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Not really a peli-centric blog, but…

Today’s real-life “pelican yoga” on the Swan River was irresistible…and so was both flower and fruit on a Bushy Yate.

Had I tilted the camera up, you would see that just behind the far side of the river are high-rise apartments.

And just behind them is Great Eastern Highway.

We, they – and the pelicans – were all only a very few kilometres from the CBD

For all the metropolis wrapped around it – and the devastation and degradation we have inflicted on it since 1829 – Perth’s Swan River is glorious, still.

Pelicans, off the Peninsula,Maylands. Copyright Doug Spencer
Pelicans, off the Peninsula,Maylands. Copyright Doug Spencer

Much (alas, not all) of its urban shores are freely accessible to whomever wishes to walk them.

Anyone who does walk along the Swan in 2016 can hardly fail to notice  that rehabilitation and further ruination are both ongoing, strong.

That’s true in Western Australia, generally – here, human behaviour provides abundant evidence to support environmentally aware humans’ despair…and/or their cautious optimism.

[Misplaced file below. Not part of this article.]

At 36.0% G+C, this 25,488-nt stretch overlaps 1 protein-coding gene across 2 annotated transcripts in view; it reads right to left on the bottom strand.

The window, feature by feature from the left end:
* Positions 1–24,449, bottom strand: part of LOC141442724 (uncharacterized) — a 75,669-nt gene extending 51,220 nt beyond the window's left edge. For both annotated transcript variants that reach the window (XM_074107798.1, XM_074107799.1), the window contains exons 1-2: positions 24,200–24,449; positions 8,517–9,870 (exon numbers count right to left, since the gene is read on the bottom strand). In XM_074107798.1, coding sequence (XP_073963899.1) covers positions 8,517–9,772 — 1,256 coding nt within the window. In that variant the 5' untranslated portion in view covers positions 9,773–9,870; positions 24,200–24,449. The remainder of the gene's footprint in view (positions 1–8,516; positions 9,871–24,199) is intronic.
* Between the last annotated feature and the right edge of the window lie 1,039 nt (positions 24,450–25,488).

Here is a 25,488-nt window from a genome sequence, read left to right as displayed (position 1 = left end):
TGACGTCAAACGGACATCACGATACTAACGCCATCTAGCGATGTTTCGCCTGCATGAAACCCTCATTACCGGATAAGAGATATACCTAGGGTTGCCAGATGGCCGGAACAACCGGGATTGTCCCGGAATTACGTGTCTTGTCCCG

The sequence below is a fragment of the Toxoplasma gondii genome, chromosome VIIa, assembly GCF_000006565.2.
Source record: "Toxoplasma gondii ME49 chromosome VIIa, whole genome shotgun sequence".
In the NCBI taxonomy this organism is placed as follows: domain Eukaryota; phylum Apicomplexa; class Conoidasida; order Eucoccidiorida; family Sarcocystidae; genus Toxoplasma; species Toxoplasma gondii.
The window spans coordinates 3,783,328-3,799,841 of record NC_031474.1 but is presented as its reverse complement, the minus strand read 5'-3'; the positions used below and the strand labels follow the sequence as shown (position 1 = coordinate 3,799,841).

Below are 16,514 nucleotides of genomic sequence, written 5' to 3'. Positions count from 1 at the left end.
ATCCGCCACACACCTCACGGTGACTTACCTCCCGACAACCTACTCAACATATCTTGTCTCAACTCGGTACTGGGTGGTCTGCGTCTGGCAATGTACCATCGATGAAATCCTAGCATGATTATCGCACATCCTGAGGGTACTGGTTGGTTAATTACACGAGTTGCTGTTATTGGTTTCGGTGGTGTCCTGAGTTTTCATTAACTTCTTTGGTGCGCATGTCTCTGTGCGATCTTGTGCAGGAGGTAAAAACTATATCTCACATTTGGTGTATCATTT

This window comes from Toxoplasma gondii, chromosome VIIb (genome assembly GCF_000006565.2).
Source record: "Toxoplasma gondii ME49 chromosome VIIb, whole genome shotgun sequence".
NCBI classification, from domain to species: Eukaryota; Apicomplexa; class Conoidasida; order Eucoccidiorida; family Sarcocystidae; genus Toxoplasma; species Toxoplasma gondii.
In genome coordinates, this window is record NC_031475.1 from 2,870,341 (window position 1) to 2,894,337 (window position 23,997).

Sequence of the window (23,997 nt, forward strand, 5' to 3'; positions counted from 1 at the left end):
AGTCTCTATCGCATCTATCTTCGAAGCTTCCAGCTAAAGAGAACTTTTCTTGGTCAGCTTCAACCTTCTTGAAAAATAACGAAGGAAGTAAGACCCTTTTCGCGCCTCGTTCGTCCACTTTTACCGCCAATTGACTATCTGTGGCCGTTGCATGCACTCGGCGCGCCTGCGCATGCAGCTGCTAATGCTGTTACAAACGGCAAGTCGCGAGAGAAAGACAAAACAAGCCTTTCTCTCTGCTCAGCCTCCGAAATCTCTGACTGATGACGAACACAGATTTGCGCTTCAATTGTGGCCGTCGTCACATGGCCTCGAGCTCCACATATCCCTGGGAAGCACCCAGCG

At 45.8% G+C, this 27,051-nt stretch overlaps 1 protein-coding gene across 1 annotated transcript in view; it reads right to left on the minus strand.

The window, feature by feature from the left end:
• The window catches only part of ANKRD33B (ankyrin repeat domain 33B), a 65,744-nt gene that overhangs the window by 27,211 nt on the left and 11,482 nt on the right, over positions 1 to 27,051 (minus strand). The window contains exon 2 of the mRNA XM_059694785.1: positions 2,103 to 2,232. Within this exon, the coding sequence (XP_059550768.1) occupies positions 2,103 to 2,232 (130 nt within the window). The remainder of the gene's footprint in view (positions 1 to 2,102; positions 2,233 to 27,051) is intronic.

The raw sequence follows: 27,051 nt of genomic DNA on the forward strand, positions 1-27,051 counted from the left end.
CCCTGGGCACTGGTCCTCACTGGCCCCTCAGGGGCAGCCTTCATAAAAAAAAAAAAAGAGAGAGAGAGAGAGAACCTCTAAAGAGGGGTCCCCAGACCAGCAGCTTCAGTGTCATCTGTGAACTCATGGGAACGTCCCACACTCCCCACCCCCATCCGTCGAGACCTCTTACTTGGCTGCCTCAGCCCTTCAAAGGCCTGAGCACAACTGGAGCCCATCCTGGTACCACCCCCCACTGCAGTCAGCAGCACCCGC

“Wildflower Season” – spring in southwestern Australia, the annual miracle – is months away.

But in this “biodiversity hotspot” there is always something wondrous, strange, in bloom, near you…even on an inner-suburban Autumn day, between golf course and “degraded” river shore.

Eucalyptus Lehmanni  – a mallee, known as Bushy Yate – is endemic to southwestern WA.



Bushy Yate, blooming. All photos copyright Doug Spencer
Bushy Yate, blooming. All photos copyright Doug Spencer

According to the CSIRO, the Bushy Yate is so named because “it is the only eucalypt with the flowers united into a head”.

Its fruit is extraordinary, too. A tree in flower will also sport a great many of these very tough seed carriers.



Published in nature and travel photographs Western Australia


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